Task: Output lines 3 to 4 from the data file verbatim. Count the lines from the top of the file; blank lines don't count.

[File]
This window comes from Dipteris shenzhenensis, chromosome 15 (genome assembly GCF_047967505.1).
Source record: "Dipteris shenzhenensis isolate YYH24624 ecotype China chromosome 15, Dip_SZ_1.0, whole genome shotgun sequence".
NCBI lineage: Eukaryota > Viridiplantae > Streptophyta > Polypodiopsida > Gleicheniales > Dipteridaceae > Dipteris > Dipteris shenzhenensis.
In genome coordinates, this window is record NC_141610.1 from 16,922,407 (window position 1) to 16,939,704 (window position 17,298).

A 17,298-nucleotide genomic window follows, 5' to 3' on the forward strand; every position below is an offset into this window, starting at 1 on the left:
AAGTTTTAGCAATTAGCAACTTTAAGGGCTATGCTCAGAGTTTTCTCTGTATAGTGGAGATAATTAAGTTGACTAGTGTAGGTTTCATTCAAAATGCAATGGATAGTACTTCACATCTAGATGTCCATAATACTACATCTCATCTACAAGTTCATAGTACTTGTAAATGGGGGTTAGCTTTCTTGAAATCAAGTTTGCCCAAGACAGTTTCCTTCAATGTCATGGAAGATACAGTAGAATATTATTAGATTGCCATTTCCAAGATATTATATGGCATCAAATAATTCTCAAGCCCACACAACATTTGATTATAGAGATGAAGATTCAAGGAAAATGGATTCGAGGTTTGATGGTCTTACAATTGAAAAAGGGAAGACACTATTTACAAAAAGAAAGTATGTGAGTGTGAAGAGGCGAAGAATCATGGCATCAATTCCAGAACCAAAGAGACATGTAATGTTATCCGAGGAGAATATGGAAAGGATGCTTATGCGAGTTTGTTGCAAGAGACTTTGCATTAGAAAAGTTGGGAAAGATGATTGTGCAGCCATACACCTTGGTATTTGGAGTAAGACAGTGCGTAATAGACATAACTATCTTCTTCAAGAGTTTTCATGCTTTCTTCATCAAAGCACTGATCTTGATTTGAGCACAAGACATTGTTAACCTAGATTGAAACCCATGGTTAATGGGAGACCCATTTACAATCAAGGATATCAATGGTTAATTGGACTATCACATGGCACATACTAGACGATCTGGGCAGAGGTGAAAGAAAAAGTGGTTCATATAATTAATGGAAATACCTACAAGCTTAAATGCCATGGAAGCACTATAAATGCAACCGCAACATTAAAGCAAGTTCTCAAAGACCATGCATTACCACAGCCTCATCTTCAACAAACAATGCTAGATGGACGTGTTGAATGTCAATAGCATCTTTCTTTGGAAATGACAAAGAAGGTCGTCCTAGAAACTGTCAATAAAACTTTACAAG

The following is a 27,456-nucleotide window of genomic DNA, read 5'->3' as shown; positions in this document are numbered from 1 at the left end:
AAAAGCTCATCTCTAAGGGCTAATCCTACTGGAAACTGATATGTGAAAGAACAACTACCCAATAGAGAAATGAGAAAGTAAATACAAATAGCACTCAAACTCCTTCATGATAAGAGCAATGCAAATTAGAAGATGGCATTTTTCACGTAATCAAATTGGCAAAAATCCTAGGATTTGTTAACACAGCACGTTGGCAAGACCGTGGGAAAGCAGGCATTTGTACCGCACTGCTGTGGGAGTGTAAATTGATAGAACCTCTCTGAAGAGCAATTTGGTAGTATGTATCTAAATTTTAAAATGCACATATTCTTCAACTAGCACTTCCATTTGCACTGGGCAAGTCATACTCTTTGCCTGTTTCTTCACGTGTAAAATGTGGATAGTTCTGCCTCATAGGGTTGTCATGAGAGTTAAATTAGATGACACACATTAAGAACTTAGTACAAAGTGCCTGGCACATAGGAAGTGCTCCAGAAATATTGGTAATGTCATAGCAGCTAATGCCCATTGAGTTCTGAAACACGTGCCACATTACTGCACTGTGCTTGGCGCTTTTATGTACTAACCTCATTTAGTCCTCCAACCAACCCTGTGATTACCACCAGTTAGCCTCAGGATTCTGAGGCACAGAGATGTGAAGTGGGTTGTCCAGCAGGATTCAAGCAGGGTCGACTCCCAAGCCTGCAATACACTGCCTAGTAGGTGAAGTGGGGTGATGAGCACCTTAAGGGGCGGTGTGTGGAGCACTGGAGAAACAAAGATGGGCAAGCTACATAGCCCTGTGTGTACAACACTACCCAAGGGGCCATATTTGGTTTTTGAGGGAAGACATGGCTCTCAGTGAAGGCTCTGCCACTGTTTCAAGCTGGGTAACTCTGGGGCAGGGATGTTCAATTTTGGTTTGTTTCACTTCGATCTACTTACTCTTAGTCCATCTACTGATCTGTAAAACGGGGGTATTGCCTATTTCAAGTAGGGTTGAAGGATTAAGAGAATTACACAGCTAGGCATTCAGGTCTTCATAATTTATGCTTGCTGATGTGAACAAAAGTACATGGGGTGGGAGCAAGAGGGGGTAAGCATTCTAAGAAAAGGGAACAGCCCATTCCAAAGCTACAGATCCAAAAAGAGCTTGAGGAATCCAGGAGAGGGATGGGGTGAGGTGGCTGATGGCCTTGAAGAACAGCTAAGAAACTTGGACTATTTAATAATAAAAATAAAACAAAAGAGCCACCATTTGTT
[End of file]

NCBI lineage: Eukaryota > Viridiplantae > Streptophyta > Polypodiopsida > Gleicheniales > Dipteridaceae > Dipteris > Dipteris shenzhenensis.
In genome coordinates, this window is record NC_141610.1 from 16,922,407 (window position 1) to 16,939,704 (window position 17,298).